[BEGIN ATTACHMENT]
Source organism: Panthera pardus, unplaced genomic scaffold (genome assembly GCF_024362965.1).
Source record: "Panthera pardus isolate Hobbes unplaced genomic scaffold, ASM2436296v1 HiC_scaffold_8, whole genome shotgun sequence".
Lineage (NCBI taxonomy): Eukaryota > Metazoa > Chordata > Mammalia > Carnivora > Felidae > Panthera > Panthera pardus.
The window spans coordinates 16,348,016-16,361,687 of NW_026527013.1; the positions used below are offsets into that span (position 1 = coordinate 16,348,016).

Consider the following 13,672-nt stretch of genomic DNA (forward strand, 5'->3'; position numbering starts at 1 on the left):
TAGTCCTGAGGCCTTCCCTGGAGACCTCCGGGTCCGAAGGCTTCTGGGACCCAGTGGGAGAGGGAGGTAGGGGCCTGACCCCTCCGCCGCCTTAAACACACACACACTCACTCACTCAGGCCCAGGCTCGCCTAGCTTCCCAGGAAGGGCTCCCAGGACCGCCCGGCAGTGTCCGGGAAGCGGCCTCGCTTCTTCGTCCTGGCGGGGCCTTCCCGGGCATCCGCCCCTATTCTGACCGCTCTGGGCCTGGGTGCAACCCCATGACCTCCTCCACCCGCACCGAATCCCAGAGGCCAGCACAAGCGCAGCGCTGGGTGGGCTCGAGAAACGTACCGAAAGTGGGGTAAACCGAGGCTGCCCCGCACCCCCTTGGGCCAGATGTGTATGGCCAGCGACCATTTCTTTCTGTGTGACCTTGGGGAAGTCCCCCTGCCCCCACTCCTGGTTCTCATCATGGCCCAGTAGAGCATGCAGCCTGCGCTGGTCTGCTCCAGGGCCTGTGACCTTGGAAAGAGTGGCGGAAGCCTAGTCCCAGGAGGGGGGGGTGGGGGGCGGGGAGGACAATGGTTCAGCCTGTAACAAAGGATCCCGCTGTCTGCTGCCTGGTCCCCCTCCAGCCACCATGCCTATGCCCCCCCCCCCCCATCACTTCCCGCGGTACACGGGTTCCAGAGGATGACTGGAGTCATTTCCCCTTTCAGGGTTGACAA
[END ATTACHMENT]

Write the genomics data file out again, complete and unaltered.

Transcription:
Source organism: Panthera pardus, unplaced genomic scaffold (genome assembly GCF_024362965.1).
Source record: "Panthera pardus isolate Hobbes unplaced genomic scaffold, ASM2436296v1 HiC_scaffold_8, whole genome shotgun sequence".
Lineage (NCBI taxonomy): Eukaryota > Metazoa > Chordata > Mammalia > Carnivora > Felidae > Panthera > Panthera pardus.
The window spans coordinates 16,348,016-16,361,687 of NW_026527013.1; the positions used below are offsets into that span (position 1 = coordinate 16,348,016).

Consider the following 13,672-nt stretch of genomic DNA (forward strand, 5'->3'; position numbering starts at 1 on the left):
TAGTCCTGAGGCCTTCCCTGGAGACCTCCGGGTCCGAAGGCTTCTGGGACCCAGTGGGAGAGGGAGGTAGGGGCCTGACCCCTCCGCCGCCTTAAACACACACACACTCACTCACTCAGGCCCAGGCTCGCCTAGCTTCCCAGGAAGGGCTCCCAGGACCGCCCGGCAGTGTCCGGGAAGCGGCCTCGCTTCTTCGTCCTGGCGGGGCCTTCCCGGGCATCCGCCCCTATTCTGACCGCTCTGGGCCTGGGTGCAACCCCATGACCTCCTCCACCCGCACCGAATCCCAGAGGCCAGCACAAGCGCAGCGCTGGGTGGGCTCGAGAAACGTACCGAAAGTGGGGTAAACCGAGGCTGCCCCGCACCCCCTTGGGCCAGATGTGTATGGCCAGCGACCATTTCTTTCTGTGTGACCTTGGGGAAGTCCCCCTGCCCCCACTCCTGGTTCTCATCATGGCCCAGTAGAGCATGCAGCCTGCGCTGGTCTGCTCCAGGGCCTGTGACCTTGGAAAGAGTGGCGGAAGCCTAGTCCCAGGAGGGGGGGGTGGGGGGCGGGGAGGACAATGGTTCAGCCTGTAACAAAGGATCCCGCTGTCTGCTGCCTGGTCCCCCTCCAGCCACCATGCCTATGCCCCCCCCCCCCCATCACTTCCCGCGGTACACGGGTTCCAGAGGATGACTGGAGTCATTTCCCCTTTCAGGGTTGACAA